U.S. forward JOZY ALTIDORE
On the team's lack of scoring at the ING Cup:
"I wouldn’t say we’re concerned about it. We used the last two games to prepare for this tournament. It’s going to be very difficult and it’s going to take a lot of work from all of us to control our destiny. We have a lot of firepower on this team and a bunch of players who have the ability to score. There are no concerns with our scoring, I think we’re going to be fine."

On his comfort level playing alongside Brian McBride:
"First of all, Brian is a great player and he’s arguably one of the best forwards to ever play for the National Team so it’s more motivation for me to step onto the field to play alongside him. So far in the two games that I’ve been fortunate enough to play with him in, it’s been a little bit of a learning curve, but at the same time I’ve definitely become comfortable with him and the way he plays and how he likes to play. I think we’re doing well as of late and I think whoever ends up playing up there alongside him is going to be successful because he’s a very easy player to play with."

U.S. midfielder FREDDY ADU
On preparations at the ING Cup and the need to score goals:
"The ING Cup was a chance for us all to figure each other out on the field and work on some things. Obviously we would have loved to score a goal but I think we created enough chances. The goal-scoring part is going to come. We’ve been doing some finishing at training and hopefully it translates into the games."

On the USA's first opponent, Japan:
"I saw their game against Australia on TV while we were in Hong Kong and they looked pretty good. We know we have our work cut out for us. At the end of the day, we have to go out there and do what we know how to do, play our game. We’ve got the players and the talent on this team to do well here."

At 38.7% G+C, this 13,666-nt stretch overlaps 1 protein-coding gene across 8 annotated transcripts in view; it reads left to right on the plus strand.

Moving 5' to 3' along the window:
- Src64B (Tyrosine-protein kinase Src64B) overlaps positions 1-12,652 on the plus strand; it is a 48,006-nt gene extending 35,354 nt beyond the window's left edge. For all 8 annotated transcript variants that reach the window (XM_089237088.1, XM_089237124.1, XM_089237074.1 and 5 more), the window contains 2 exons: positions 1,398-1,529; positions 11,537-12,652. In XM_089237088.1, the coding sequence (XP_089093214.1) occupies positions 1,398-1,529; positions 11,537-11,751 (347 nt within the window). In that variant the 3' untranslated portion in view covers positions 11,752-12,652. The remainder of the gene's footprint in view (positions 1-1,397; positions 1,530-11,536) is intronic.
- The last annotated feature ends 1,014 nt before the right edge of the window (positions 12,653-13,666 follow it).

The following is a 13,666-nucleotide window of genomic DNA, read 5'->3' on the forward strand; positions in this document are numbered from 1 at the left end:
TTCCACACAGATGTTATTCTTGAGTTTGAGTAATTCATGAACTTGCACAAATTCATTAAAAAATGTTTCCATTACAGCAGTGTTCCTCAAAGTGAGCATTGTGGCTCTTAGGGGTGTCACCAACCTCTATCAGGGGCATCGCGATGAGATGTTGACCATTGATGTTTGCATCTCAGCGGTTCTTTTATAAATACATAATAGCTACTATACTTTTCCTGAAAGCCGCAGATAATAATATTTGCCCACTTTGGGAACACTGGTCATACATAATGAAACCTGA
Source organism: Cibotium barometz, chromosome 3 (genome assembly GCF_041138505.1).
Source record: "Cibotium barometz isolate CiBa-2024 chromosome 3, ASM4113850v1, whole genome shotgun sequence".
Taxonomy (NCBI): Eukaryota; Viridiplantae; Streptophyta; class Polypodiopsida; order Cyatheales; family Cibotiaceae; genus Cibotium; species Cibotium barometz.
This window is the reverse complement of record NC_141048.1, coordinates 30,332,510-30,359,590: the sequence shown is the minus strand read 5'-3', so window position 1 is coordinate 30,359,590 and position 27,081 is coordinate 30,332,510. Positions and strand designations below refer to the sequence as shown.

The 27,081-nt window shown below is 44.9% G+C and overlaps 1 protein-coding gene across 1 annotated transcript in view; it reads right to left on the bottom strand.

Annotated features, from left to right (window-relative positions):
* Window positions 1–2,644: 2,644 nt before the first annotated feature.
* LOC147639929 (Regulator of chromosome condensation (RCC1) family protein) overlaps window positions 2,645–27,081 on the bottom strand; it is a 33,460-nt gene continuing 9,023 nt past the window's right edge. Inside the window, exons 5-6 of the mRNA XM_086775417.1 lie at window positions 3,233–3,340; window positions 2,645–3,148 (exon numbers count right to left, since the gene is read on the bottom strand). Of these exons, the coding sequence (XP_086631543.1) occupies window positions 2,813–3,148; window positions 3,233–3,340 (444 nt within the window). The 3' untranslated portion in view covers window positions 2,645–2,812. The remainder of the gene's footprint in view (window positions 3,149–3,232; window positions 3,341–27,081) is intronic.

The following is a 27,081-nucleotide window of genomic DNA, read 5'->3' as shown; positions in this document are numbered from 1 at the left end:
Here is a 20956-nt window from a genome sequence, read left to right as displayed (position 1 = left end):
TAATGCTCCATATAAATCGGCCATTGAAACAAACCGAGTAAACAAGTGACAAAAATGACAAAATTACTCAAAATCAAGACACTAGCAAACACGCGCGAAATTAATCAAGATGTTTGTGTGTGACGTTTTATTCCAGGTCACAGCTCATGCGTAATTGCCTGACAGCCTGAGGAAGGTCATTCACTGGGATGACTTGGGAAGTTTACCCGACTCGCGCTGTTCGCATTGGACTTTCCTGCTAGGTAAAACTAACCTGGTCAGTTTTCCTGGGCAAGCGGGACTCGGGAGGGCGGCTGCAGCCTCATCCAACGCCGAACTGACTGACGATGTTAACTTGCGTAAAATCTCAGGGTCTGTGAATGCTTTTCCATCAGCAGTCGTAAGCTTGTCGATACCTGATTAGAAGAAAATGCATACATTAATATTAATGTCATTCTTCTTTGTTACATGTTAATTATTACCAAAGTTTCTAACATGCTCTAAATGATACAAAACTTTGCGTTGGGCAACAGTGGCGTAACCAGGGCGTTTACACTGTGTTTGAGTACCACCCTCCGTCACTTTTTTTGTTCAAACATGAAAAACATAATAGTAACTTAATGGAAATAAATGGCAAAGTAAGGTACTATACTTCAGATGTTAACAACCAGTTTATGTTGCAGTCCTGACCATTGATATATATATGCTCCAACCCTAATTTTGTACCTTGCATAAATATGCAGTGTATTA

U.S. midfielder MICHAEL BRADLEY
On playing against Japanese midfielder Keisuke Honda in the Dutch leage:
"He’s a very mobile guy, he likes to move around a lot. Certainly he’s a good player that we’ll have to keep an eye on. I’ve only played against him once and on that day we beat his team so I don’t think I saw everything he has in that game."

On the USA's first opponent:
"I know leading up to the game we’re going to watch a good amount of video on them and I know our coaches have done a great job getting a lot of information on them, but that usually gets communicated to us the day before the game. We just want to try to fine tune things on our side, making sure that we’re mentally and physically ready to go and that we’re sharp."

On the ING Cup in Hong Kong:
"At the ING Cup we played two really good teams and played a couple of good warm up games. We were able to get used to the heat and humidity while playing against two good teams. So, that part was good. I think we all realize that now we’re at the Olympics. We could feel it when we stepped off the plane yesterday. We’re here in Tianjin and everybody is focused and our mentality now is that of being at the Olympic Games. We’re excited and hopefully we’ll do well."